If you don't have the time or resources to do this, then just do this instead: Try to figure out if your PC is going to be 5V heavy or 12V heavy, and then buy the biggest, best quality power supply you can afford with the load balanced most appropriately for your PC. For example: If you have a Pentium III or an Athlon XP board without an ATX12V connector (like Biostar Socket A motherboards never have the 2x2 connector) then something with a relatively high 5V is most suitable for you. If you have a Prescott or an AMD64, consider something with a high 12V rail or rails (combined wattage) like a Silverstone ST56ZF or an OCZ 520ADJSLI. If you have PCI Express video card or cards, consider something with a really, really high 12V rail or rails (combined wattage,) like one of the SLi approved power supplies on nVidia's website.

So now back to helping you guys and gals read a PSU label. Use this as a reference:

This one is very simple. This power supply gives us 30A on the +3.3V rail and 30A on the +5V rail. Underneath these two, you’ll see where the maximum combined capability of these two rails is 170W. That means, you can load up the +3.3V to 30A by itself, and you can load the +5V rail up to 30A by itself, but you can’t load them both up to their maximum simultaneously. The rails are not additive. You’ll also see 0.5A on the –12V and 3A on the +5VSB. I’ll get back to the 12V rails in a minute.

Note that the total power of this particular power supply is 800W.

Ok… Now look at the 12V rails. There’s four 12V rails (I’ll explain why later) and they are rated at 22A and 22A, 36A and 36A. The maximum combined wattage of those two rails is 65A (780W / 12V = 65A).

What?!? But 22A + 22A + 36A + 36A is 116A? Like the +3.3V and +5V rails I just mentioned, +12V rails are not additive. You can load each one up to 22A or 36A, but you can’t load them all up to their max.

Now let’s go back to the “watts don’t mean squat” phrase. I don’t want to slam any brands, but take a look around at some 500W and 600W units. You’ll actually find that even though they may have more “total wattage” than this particular unit, this unit actually has more USABLE power on the 12V rails. Pretty interesting, right?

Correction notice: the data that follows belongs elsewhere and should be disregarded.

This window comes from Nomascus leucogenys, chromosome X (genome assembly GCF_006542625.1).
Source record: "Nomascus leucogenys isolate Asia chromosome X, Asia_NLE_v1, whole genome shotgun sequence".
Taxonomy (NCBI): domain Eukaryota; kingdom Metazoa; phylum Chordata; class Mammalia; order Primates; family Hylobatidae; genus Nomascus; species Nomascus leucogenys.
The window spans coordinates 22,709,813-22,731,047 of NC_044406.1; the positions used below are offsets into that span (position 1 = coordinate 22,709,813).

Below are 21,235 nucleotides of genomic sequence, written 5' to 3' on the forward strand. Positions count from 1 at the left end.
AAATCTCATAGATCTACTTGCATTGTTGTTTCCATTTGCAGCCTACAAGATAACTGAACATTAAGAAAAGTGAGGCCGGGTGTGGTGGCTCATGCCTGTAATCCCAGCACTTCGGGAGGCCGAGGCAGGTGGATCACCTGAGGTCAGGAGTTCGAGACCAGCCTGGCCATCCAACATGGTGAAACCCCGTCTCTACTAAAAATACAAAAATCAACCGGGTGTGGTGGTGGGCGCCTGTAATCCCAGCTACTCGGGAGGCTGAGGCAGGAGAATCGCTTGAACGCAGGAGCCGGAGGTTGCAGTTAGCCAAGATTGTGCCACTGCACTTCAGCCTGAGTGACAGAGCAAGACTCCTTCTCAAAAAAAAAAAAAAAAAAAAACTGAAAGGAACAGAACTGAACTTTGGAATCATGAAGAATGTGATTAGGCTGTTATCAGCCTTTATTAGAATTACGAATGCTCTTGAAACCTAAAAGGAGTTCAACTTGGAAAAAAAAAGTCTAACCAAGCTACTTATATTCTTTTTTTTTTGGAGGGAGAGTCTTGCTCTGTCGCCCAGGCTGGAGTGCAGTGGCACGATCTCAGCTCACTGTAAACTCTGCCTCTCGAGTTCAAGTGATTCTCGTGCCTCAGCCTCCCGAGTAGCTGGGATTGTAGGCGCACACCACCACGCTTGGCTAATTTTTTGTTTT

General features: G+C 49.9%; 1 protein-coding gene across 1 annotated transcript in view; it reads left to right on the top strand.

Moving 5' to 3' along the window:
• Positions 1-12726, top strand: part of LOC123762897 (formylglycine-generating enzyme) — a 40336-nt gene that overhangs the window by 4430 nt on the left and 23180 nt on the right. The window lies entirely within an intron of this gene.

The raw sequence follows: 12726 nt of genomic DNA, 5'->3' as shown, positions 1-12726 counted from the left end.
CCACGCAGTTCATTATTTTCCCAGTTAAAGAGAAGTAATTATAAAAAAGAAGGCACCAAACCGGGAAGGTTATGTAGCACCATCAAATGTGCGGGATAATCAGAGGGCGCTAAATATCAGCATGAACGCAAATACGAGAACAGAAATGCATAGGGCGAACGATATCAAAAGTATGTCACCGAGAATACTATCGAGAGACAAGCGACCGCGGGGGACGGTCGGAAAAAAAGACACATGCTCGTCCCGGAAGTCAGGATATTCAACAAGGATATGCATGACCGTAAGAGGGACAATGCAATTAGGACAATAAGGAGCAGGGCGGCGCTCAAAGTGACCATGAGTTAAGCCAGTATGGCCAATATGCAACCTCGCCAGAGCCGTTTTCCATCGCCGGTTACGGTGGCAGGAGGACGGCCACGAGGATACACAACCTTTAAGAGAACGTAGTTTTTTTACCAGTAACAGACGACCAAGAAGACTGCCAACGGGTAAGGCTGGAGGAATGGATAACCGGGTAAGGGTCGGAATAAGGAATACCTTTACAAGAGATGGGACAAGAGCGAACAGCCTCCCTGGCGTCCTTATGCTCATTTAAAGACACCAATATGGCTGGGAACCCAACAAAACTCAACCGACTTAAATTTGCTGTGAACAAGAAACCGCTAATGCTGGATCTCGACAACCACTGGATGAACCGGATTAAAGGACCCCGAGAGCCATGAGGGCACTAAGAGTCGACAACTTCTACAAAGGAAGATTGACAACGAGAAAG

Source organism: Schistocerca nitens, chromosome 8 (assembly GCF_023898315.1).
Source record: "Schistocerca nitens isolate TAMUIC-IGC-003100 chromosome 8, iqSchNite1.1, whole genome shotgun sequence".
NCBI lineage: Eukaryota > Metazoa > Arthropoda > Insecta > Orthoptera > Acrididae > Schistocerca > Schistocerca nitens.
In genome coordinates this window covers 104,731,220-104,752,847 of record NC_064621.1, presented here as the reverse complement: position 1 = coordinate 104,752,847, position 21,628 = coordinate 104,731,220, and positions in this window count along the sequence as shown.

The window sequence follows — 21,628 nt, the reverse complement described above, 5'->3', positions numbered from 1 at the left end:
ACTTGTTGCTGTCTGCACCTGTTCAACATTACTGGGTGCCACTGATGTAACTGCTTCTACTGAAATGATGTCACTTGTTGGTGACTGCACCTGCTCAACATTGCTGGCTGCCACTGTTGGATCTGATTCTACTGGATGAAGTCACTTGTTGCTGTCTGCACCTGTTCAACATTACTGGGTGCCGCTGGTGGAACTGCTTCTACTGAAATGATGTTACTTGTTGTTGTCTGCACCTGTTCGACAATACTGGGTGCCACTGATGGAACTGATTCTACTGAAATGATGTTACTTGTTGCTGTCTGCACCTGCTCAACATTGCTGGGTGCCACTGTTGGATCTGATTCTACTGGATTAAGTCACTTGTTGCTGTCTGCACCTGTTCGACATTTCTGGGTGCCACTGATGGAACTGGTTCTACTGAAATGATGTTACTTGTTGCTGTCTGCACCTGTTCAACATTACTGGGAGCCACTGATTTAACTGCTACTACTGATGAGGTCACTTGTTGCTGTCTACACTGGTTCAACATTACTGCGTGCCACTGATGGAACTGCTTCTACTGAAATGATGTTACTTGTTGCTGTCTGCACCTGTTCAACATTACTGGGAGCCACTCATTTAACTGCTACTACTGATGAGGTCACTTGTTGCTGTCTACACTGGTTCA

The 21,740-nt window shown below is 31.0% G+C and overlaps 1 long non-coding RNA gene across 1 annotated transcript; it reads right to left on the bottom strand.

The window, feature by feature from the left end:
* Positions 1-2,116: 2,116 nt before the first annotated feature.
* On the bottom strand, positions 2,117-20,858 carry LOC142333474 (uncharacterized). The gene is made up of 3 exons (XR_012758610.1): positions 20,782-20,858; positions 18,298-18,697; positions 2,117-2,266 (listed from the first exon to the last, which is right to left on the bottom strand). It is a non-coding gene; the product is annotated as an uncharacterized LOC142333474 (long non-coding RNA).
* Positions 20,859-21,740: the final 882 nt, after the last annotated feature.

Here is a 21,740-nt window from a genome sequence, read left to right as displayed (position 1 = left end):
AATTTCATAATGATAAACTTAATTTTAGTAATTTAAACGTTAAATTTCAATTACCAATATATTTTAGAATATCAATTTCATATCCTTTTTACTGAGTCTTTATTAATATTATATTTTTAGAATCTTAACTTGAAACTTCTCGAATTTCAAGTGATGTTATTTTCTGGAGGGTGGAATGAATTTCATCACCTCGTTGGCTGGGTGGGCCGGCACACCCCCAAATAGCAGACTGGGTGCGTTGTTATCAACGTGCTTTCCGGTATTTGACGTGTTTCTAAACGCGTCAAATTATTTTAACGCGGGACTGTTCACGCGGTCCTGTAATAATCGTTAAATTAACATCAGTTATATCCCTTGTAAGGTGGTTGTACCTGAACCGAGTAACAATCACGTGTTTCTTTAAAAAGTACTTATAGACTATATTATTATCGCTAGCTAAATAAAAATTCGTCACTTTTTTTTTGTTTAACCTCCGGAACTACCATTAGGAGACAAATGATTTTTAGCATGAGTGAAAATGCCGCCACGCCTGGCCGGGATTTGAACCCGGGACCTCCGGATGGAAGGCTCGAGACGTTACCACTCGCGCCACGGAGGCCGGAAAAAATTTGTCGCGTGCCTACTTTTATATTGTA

Picking the right power supply

So why do they split up 12V rails?

With the demand on +12V becoming greater and greater, Intel decided it would be "safer" to split the duty of supplying +12V across two rails. It's "safer" because less amperage can get to the end of a connector, therefore being less of a burn or a shock hazard or cause for melted wires, connectors, etc. Furthermore, with the isolation of rails, shorts on one rail can be prevented from damaging components on another rail.

Typically, a rail is split by simply taking a single +12V source and breaking up the capability with a series of over current protection; essentially a "logic" that prevents a certain amount of current from going to a wire, or group of wires.

Some people have questioned the principle of multiple 12V rails and for good reason. But I don’t think multiple 12V rails in general should be shunned. It’s best to know how many +12V rails there are and what rails go where when considering using a multi-12V rail power supply with a high end system.